Conversely social movements can and do settle down and become calcified: desires get frozen, and the life seeps out of them. It’s when you get too comfortable that problems set in. When safe spaces become completely calcified and formally or informally institutionalised, then we can talk of a ghetto. It might be a social centre with paid workers, or a summit-hopping mentality, or a music scene, it doesn’t much matter. A certain way of eating, of dressing, of thinking comes to dominate and starts to freeze our desires. New orthodoxies arise, and those who can interpret them the quickest become an invisible leadership, however unintentionally.
Some of this is totally unavoidable. Just as we can’t live our lives at a constant fever pitch, so social movements need to ground themselves. Maybe a certain element of contraction, of taking stock, is inevitable after a period of intense expansion – after a wild night’s partying, few of us can manage without some sort of safe space to retreat to. But that doesn’t mean that these refuges have to be dead or closed. They can be spaces where we can experiment with other ideas, other forms of life. In fact, without some sort of safe space it would be impossible for different velocities, different movements to compose together. A few of us have been involved in a social centre in Leeds – what’s really refreshing is that we can say what we really think and do what we feel passionate about without worrying that we might be ‘being unorthodox’ or ‘making mistakes’. This has only been possible because there is enough common impetus to keep the process going while people go off in different directions or come in from different places, moving at different speeds.
It’s tempting to assume that these things are simply a matter of time – that social movements start off with opposition to some injustice, explode with desire and then gradually burn out. But that’d be to miss what’s really exciting about social movements, their ability to operate on a multiplicity of levels, at different speeds and on different timelines. It makes more sense to see all these processes happening simultaneously, so that calcification is present from the outset – or more accurately, that social movements are constantly solidifying and at the same time liquefying. And sometimes we need things to get a little compacted to enable us to go spinning off again to another time and place; sometimes it’s only by being in cramped situations that we can make that leap and burst through those boundaries. Perhaps a key question now is how to create spaces that provide the safety to allow further experiments without then becoming stultifying. Maybe it’s a matter of teaching ourselves how to distinguish flows of energy that are productive from channels that are a dead end.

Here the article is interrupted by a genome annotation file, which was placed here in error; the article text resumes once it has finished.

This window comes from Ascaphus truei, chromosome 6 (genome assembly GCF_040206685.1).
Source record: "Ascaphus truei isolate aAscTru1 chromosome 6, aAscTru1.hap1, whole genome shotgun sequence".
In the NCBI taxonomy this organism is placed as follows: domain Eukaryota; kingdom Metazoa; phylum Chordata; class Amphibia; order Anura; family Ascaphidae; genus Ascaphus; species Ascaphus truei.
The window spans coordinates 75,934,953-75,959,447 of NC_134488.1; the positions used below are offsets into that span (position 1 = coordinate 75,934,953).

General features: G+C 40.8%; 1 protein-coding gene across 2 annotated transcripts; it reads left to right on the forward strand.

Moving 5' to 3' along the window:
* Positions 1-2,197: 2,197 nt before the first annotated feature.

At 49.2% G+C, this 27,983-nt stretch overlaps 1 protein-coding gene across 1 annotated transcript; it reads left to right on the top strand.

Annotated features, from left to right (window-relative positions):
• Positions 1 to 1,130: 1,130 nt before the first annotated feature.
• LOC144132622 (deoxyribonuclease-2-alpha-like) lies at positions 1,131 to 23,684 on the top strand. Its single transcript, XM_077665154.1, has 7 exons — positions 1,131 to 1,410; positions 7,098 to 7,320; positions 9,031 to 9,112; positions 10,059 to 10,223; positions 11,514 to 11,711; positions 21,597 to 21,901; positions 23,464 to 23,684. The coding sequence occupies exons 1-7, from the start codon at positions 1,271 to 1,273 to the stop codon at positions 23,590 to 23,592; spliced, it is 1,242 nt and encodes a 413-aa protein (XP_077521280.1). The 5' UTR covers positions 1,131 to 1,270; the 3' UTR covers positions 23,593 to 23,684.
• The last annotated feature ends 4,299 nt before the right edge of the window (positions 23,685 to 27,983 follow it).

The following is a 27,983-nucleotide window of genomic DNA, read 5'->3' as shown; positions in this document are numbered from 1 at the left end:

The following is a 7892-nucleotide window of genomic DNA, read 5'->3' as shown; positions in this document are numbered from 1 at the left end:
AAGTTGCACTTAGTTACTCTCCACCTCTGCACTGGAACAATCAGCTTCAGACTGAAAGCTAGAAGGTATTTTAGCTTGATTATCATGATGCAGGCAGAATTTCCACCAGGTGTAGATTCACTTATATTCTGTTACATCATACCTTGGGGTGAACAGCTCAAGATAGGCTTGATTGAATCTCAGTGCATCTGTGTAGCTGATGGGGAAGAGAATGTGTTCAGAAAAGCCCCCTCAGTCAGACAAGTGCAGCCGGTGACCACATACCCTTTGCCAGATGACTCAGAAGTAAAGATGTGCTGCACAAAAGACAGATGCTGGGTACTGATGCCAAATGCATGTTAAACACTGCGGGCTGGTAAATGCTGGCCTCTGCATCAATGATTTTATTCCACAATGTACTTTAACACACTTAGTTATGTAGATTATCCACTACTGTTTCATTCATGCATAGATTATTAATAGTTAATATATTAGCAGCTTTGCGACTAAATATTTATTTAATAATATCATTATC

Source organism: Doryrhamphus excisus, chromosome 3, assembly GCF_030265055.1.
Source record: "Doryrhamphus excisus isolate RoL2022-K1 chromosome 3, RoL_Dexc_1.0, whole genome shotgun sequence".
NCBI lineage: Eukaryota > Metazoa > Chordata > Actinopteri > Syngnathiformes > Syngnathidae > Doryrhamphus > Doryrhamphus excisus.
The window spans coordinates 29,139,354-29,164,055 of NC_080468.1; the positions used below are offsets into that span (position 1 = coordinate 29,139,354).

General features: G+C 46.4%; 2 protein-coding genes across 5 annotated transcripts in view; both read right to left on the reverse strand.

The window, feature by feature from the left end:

Of course, we can only think about and organise around the future that’s presented by the timeline we’re on at the moment. But being open – to new ideas, to new connections, new ways of acting – seems much more important than that tired old question of reform versus revolution. One of the ways to blow apart that dichotomy is to get into the habit of of facing ‘out’ as well as facing ‘in’ – a kind of double-jointed action. We know that the words ‘in’ and ‘out’ are problematic, because there isn’t anywhere that’s really ‘outside’, but they seem to make some sort of sense here. What do we mean by facing in and facing out? We are constantly organising safe spaces – social centres, movements, or any other community – that allow us to experiment with excavating the power of capital. This is part of what social movements do. When these spaces turn into ghettos, it’s precisely because they’ve stopped having a face to the outside. Rather than being doors to other worlds, they’ve become gated communities with limited horizons: ‘safe’ in the sense of ‘sheltered’ and ‘risk-free’. The way to avoid this is to keep one face open to the outside, and to operate with a more fluid notion of boundaries. We have a greater chance of seeing our experiments trigger other events that will then knock us off course, making all our plans redundant, making our demands look ridiculously feeble. Sure, things will go wrong, unexpected outcomes will emerge, but that will only open up further possibilities. In any case, we can’t ever avoid making mistakes and, in fact, social movements only work by fucking up and breaking down. All we can do is experiment with the events as they come along, look for the potential of the new desires they unleash, and allow them to develop in the most productive directions.